Search Results: "Joanna Oseman"


BOOK REVIEW

CHILDREN'S
Released: Oct. 1, 2012

"Art lovers of all ages—grown-ups, students and children alike—will be engaged and captivated by this exciting and visually arresting entree into fine art. (Nonfiction. 10 & up)"
As the book begins, a little girl asks: "Dad, will you tell me a story?" The story her painter father tells is a history of art with the Mona Lisa as its central character. Read full book review >

BOOK REVIEW

ON THE BUS WITH JOANNA COLE by Joanna Cole
BIOGRAPHY
Released: May 20, 1996

"A book as appealing as any Cole has written, good for recreational readers and report-writers alike. (Autobiography. 10-13)"
A grand autobiography in the Creative Sparks series that is both accessible and entertaining. Read full book review >

BOOK REVIEW

RADIO SILENCE by Alice Oseman
YOUNG ADULT
Released: March 28, 2017

"A smart, timely outing. (Fiction. 12-16)"
Two teens connect through a mysterious podcast in this sophomore effort by British author Oseman (Solitaire, 2015). Read full book review >

BOOK REVIEW

SOLITAIRE by Alice Oseman
YOUNG ADULT
Released: March 30, 2015

"Still, Oseman's novel will be popular with those who worship Holden. (Fiction. 14-18)"
This debut novel evokes a classic to present a girl searching for something true. Read full book review >

BOOK REVIEW

AMOS JELLYBEAN GETS IT RIGHT by Joanna Walsh
CHILDREN'S
Released: Aug. 1, 2005

Amos Jellybean knows he's bright (his mum says so), but he still always seems to scramble the many instructions he's given: "So I . . . take my bed downstairs, put it on the table, sit down on my breakfast and eat my clothes." Read full book review >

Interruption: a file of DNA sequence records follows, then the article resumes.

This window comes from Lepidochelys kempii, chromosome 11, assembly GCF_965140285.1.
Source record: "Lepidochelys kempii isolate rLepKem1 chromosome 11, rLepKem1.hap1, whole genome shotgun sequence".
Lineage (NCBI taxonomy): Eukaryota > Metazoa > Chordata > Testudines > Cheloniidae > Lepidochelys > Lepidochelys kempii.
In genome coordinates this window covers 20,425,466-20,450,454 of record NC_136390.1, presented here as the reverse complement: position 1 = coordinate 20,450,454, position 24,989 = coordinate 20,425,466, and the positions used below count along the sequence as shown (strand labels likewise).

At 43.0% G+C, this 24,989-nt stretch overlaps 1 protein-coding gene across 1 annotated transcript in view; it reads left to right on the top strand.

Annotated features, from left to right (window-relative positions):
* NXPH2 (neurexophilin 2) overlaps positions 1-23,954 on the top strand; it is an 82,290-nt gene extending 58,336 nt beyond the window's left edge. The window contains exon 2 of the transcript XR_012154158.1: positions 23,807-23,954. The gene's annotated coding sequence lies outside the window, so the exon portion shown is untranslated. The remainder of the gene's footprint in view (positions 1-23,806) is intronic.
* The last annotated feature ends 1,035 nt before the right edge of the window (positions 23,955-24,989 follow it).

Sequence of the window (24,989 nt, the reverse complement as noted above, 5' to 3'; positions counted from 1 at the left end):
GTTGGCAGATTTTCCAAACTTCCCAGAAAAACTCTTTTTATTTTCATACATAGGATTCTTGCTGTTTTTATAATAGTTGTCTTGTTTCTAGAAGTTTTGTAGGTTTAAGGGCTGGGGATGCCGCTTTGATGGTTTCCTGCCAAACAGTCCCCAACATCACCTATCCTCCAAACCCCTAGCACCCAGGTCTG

BOOK REVIEW

DID YOU EVER SEE? by Joanna Walsh
CHILDREN'S
Released: Sept. 13, 2016

"Science books for the young can and should do better than this. (Picture book. 3-5)"
This new offering from the Tate Gallery's publishing arm asks simple questions about visual perception, challenging readers to make judgments about relationships between familiar objects. Read full book review >

BOOK REVIEW

DEAR BEAR by Joanna Harrison
ANIMALS
Released: Nov. 5, 1994

"Katie might just as well have had this correspondence with her parrot. (Fiction/Picture book. 4-8)"
Katie and the bear who lives under the stairs at her house start a correspondence. Read full book review >

BOOK REVIEW

MAKE-BELIEVE TALES by Joanna Troughton
ANIMALS
Released: Nov. 1, 1991

"An entertaining story that effectively represents the wisdom of the culture from which it comes. (Folklore/Picture book. 4-8)"
A frequent contributor to the useful ``Folk Tales of the World'' series retells a ``Law Tale'' concerning four animals who bet a rich traveler that they can tell a story the traveler won't believe, thereby providing a frame for a series of amusing tall tales. Read full book review >

BOOK REVIEW

GRIZZLY DAD by Joanna Harrison
ANIMALS
Released: May 12, 2009

"In a season full of saccharine, this is the real thing. (Picture book. 4-8)"
When Dad wakes up one morning, he is in a GRRRRIZZLY mood, and after grrroaning, grrrizzling and GRRRUMPing, he goes back to bed where he can't do any more damage. Read full book review >

BOOK REVIEW

I WILL FIND YOU by Joanna Connors
BIOGRAPHY & MEMOIR
Released: April 5, 2016

"A courageous and unsettlingly forthright memoir of overcoming trauma."
A journalist's harrowing account of how, over the course of more than three decades, she came to terms with an experience of rape. Read full book review >

BOOK REVIEW

A DUAL INHERITANCE by Joanna Hershon
Released: April 30, 2013

"A richly composed but demanding portrait of familial gravity and the wobbly orbits that bring us together again and again."
The lives, loves and fortunes of two very different men become hopelessly entwined as the decades pass them by. Read full book review >

BOOK REVIEW

THE BEACH AT GALLE ROAD by Joanna Luloff
Released: Oct. 2, 2012

"Each story is subtly presented and, for the most part, disturbingly believable."
In her debut, Luloff weaves a montage of stories into a cohesive whole as she explores the roles of tradition and family and the destructive power of war through the lives of each character. Read full book review >